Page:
It started. I stopped it. I took a deep breath, regained my composure, attempted to stand, and there it was again. Just a few drops warning me I'd better sit back down fast. That's when I saw you. Glaring at me and my atrocious parenting. Like I said, I get it. I'd probably judge that chick too. I guess it could've looked like I was just laughing at my son's fit, but why was I sitting down in the tightest criss cross applesauce ever documented then? Did that clue not tip you off? I guess you could've thought my son's tantrum was so hilarious to me it caused me to pee, but that doesn't really make sense either, now does it?

Oh well, you went about your business, and after another 60 seconds I was finally able to stand *almost* completely upright. By this point I was only damp, and luckily, wearing black pants. I waddled to the register and purchased the most amazing pair of March For Life gloves I've ever found, all the while my kiddo was still Rossing out. When I went to pay I made the mistake of putting him down at which point he took off. Like…gone. He hid behind a car charger display, but at least he was momentarily quiet. 

Dude, they're the best, right? 
Ross owed me these gloves after it cast that spell on my kid.

I gathered my bag and moved towards him and we were like two negatively charged magnets. The closer I got, the farther he moved. I took a step, he took three. And that's when I remembered some highly touted parenting advice from one of those toddler whispering mommy blogs: "If your child is throwing a fit in a store, whether you're finished shopping or not, just leave. You have to just walk away."

I think they meant with your kid, but I didn't realize that until I was already standing outside of Ross sans spawn.

I stood.

I waited. 

I thought about texting K-Hatt since she was still inside, then I realized for all I knew he'd reverted back to his on-the-floor writhing and the cashier was already on the phone with child protective services.

I decided to go back in. I knew it would be perceived by my toddler as a sign of weakness, but considering he'd just watched me pee my pants on the floor of a Ross, I don't know if there was much authority left for him to respect anyway. 

Thankfully, my nightmare had not come true and he was still standing by the phone chargers, just looking. Staring me down. I took a step forward and he was off again, this time darting toward the back of the store. 

The worst part about dealing with Comedically Induced Incontinence (CII), is that even when you think you have it under control, you don't. It can strike at any hilarious moment. You might be trying to retrieve your toddler from a strip shopping center when suddenly your brain internally jokes to you, "It's the Roooooooooossssssss! Yo baby's got the Roooooooosssssssssss!" And before you know it you're hunched back over, kegeling like your life depends on it. I couldn't breathe. I was so furious, but also so enraptured by the absurdity of this moment. It was like an out of body experience. I had floated up above myself and was watching this crazy woman frantically pee-chase her out-of-control offspring across aisles of cluttered clothes.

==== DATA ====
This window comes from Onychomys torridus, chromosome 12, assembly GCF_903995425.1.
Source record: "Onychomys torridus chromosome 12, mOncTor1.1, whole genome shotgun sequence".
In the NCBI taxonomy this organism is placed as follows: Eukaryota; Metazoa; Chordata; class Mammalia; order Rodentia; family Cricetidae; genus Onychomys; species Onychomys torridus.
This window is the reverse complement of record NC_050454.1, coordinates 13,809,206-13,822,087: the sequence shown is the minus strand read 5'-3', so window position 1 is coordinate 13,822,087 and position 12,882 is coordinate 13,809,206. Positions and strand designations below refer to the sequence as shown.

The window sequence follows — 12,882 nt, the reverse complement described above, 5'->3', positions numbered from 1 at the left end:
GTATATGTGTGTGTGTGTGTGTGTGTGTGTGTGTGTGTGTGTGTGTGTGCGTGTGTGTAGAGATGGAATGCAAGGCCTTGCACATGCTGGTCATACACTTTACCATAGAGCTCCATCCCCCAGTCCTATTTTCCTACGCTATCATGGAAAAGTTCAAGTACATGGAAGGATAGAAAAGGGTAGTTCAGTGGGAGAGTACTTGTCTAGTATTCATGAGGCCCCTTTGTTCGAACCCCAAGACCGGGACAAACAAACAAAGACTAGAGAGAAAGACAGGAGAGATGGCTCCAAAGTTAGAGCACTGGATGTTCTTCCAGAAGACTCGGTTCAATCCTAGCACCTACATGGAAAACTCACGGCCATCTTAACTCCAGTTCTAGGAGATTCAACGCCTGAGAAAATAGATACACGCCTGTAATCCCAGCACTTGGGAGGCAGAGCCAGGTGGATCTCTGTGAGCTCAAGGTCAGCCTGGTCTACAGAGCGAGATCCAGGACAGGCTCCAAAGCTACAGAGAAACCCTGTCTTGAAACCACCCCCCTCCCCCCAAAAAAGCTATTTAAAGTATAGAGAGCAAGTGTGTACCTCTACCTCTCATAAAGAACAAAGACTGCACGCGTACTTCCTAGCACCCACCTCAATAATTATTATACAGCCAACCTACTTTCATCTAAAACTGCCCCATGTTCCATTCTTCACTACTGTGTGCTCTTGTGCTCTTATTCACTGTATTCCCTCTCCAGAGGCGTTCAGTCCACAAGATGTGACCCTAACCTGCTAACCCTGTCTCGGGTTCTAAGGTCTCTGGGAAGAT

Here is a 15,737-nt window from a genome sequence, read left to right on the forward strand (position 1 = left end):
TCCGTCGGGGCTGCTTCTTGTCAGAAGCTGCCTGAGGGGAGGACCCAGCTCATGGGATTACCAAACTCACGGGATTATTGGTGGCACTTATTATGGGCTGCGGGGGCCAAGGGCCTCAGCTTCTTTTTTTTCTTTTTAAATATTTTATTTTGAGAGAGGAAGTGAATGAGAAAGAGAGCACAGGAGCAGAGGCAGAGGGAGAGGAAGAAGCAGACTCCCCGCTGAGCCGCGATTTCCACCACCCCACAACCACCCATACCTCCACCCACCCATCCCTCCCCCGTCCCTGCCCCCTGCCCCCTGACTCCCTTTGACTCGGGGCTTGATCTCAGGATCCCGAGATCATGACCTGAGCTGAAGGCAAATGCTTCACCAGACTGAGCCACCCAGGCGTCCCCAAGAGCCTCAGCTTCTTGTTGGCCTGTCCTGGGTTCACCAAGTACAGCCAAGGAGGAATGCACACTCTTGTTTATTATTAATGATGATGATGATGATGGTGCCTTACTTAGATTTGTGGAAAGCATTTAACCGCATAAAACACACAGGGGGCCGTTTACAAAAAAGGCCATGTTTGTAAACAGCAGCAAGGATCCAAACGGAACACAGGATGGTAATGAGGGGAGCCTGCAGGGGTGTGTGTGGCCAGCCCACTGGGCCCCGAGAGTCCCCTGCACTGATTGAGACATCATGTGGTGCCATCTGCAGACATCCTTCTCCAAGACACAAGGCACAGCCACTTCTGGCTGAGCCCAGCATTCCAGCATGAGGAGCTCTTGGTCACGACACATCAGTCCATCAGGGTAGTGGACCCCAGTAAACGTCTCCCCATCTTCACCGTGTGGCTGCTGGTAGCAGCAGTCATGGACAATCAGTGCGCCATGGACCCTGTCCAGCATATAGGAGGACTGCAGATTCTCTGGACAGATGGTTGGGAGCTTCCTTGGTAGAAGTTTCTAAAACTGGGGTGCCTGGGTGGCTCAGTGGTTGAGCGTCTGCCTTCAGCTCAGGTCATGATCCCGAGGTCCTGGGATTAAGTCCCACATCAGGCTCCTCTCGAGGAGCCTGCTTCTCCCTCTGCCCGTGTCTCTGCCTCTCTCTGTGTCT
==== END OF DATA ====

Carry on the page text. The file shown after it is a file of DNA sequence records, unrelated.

I finally caught him and pulled him out from between a faux leather ottoman and aqua arm chair (which was actually kinda cute, I might go back… wearing a disguise of course). 

By this point, I was more than just "damp." I was straight up soaked as I wrestled my husband's son out of that store. 

So in conclusion, Mrs. Judge Dread, I hope you can appreciate the fact that I was indeed trying. More than most people probably would have. But my body was working against me, which come to think of it, is also that little punk's, and his siblings', fault*. So there.


*This might be a lie. Growing up my brother made me pee my pants at the mall, at a CVS, and at a Brookshire's. It just happens a little easier now, that's all. 

**If you also suffer from CII, talk to your doctor.

Thursday, January 8, 2015

Why You Should March with NWF in 2015

Gerri Santoro deserved better than abortion...

Marla Cardamone deserved better. Lakisha Wilson deserved better. Tonya Reaves deserved better… the list goes on. 

No woman should ever die from an abortion, because no woman should ever feel she has to have one.

Sunday, December 28, 2014

(Baby) Jesus, What's Wrong With These People?

You’ve probably seen it floating around your preferred window into cyberspace lately: “Topless FEMEN activist kidnaps Baby Jesus from Vatican nativity scene.” So the story goes, a woman bearing the phrase “GOD IS A WOMAN” across her bare chest snuck into the Vatican nativity scene, rushed to the manger, took the little Baby Jesus statue, and darted off. She was quickly chased down and apprehended by a security guard who covered her up with his cape, but FEMEN has called for similar stunts to be pulled around the world, their website offering the following reasoning:

“The maniacal desire to control women’s fertility is a common trait of many religions…Abortion is sacred!

“Control women’s fertility?”


I have to admit, when I first heard about this story I was furious, but when I read that bit, I couldn’t help but laugh … and laugh … and laugh. Rarely can such a brazen display of hypocrisy be observed so succinctly.